The crew of the yacht Maiken were sailing through the south Pacific near the Vava’u Islands in Tonga when they noticed that the water in the distance had turned a strange colour.
As the crew approached, the sea mysteriously turned to stone as the volcano pushed up new land. They were actually witnessing the birth of an island when an underwater volcano erupted in the middle of the ocean.
A beach in the middle of the sea: Before long, the land mass had bubbled up out of the ocean.
They hadn’t run ashore, but had instead found themselves surrounded by a huge raft of floating pumice stone.
The crew documented the phenomenon in a series of remarkable pictures as they sailed into the formation to investigate, not knowing at that time that a volcano was erupting just a few miles away.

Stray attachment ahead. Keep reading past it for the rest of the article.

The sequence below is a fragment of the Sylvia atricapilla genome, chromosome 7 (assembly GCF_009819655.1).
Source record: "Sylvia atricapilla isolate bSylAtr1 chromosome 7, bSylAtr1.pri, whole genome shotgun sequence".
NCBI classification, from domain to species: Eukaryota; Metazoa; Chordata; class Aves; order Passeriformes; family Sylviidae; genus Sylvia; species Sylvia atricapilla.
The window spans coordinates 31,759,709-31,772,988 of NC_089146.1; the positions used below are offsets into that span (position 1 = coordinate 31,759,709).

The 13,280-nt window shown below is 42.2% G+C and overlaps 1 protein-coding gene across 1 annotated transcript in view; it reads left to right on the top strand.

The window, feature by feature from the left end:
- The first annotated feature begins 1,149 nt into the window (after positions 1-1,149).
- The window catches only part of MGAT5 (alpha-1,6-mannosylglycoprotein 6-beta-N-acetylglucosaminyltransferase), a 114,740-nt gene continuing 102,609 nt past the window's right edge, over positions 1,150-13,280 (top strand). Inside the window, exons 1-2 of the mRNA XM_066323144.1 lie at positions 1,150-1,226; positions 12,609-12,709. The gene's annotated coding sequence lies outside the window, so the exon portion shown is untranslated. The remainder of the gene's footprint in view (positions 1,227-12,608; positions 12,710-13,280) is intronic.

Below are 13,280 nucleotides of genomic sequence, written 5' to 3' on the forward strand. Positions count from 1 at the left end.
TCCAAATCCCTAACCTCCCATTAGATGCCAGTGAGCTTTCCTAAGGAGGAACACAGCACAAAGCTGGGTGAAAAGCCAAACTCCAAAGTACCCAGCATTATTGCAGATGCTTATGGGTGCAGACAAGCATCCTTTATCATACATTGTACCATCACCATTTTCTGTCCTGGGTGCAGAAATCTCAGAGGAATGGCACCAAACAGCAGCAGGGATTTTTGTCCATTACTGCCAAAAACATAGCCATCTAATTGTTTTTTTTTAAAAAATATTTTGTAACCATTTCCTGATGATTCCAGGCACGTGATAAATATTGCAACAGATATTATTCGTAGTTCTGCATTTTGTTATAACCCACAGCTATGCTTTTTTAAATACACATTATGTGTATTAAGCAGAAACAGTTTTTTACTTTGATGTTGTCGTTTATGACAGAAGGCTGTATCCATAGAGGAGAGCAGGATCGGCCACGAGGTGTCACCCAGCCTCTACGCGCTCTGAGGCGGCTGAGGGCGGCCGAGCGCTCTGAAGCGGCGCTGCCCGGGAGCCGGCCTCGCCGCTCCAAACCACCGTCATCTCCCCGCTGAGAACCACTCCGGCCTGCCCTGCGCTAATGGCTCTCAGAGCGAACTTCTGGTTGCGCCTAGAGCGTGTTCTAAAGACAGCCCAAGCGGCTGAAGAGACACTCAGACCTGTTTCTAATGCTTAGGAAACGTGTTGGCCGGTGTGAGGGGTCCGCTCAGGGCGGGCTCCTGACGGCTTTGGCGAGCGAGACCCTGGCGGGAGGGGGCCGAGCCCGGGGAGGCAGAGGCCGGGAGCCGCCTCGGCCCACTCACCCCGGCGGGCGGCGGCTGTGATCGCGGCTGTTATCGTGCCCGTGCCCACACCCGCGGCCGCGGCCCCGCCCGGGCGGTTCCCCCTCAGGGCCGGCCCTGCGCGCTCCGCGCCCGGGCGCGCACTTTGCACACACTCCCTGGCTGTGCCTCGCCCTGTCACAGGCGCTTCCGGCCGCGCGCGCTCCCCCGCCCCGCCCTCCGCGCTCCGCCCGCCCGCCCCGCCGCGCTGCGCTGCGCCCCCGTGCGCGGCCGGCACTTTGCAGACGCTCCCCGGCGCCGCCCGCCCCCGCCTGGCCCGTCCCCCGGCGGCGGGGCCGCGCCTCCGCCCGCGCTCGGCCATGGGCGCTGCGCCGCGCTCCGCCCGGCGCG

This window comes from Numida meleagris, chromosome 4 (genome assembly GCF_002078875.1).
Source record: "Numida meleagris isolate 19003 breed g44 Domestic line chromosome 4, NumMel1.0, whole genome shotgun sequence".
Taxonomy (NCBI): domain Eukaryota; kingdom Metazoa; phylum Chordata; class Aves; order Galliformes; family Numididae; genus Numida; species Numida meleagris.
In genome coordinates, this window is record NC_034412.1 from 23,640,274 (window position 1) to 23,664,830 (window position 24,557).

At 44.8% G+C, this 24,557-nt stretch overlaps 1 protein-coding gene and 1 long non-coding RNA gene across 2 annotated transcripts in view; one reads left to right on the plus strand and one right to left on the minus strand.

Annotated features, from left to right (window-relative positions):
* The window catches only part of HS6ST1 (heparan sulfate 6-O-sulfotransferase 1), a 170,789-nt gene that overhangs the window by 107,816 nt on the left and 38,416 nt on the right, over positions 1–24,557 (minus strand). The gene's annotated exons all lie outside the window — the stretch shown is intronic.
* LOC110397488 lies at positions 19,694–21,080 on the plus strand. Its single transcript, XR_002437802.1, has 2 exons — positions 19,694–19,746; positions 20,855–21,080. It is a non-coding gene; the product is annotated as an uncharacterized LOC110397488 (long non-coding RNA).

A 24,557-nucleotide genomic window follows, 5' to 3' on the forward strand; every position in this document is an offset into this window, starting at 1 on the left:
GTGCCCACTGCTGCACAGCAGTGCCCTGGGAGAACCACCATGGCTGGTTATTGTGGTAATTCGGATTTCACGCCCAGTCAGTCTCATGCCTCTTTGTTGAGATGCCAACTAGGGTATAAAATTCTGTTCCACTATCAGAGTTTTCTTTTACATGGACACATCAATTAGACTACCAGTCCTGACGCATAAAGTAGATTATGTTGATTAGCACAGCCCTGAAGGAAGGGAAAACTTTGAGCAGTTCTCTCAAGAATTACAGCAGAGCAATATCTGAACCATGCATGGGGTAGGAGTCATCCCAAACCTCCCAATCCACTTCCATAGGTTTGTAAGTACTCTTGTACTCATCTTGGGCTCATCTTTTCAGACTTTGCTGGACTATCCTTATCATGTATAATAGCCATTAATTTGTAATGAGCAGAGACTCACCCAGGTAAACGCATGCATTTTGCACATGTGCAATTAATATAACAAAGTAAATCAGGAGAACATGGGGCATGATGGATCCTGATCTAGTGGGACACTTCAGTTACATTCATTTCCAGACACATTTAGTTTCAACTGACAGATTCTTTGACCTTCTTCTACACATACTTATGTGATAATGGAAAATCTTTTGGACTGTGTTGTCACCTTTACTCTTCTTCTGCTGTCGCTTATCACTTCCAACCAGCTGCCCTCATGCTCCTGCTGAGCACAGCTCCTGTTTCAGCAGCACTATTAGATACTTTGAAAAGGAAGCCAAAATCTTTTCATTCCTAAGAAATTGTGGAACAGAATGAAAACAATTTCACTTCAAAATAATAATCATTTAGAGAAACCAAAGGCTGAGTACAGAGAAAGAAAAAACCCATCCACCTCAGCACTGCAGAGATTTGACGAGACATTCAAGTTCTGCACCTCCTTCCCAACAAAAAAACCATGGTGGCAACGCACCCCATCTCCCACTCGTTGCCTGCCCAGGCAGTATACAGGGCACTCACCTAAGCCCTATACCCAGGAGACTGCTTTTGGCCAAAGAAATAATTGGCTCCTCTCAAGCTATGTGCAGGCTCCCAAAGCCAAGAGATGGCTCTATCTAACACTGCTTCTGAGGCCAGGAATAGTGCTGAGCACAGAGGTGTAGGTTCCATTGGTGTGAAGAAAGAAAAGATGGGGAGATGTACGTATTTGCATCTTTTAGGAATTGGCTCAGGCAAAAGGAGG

The unexpected event took place in August 2006.
What they didn’t yet know was that, just a few miles away, a volcano was erupting, spewing out the new land.
The crew navigated cautiously towards the plume and found an island being created before their very eyes.
They then watched as an island grew with each explosion at an underwater seamount called Home Reef.
Underwater eruptions are thought to occur dozens of times a year, but in remotes areas or at depths inaccessible to humans.
As such, this event excited scientists, but by the time researchers reached the site six months later, much of it had been washed away by waves. Not like Nishinoshima in Japan.
The eruption is thought to have had a lasting impact on the environment by attracting barnacles, corals, algae and oysters. In March 18, 2009, another undersea volcano erupted off the coast of Tonga in the South Pacific:
Eight months after the island’s birth, some of it had washed up in Queensland, Australia, some 2,000 miles away.